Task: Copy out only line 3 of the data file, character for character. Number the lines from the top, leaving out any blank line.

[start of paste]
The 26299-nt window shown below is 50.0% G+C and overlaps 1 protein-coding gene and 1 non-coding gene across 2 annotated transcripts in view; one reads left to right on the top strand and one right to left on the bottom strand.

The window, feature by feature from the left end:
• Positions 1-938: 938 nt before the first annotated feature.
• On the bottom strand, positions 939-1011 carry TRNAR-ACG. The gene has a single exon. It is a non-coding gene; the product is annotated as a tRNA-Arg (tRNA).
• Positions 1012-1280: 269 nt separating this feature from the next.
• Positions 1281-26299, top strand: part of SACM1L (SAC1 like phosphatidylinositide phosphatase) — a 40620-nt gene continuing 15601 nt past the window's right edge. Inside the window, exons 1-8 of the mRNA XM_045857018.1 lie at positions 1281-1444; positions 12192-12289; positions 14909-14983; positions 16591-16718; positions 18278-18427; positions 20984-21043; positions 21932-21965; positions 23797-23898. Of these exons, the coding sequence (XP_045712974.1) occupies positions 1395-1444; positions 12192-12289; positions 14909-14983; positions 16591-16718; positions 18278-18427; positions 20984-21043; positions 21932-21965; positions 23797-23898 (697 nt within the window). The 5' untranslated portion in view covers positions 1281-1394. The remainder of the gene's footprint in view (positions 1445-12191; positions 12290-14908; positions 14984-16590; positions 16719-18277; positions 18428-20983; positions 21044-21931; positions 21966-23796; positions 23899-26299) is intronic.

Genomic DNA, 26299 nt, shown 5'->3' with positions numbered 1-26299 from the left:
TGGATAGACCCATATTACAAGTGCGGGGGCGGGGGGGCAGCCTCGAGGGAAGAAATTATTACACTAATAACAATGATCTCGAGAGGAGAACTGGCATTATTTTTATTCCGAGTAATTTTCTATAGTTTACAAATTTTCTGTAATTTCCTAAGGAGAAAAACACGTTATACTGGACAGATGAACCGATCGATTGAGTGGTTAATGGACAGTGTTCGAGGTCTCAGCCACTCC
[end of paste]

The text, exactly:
• Positions 1-938: 938 nt before the first annotated feature.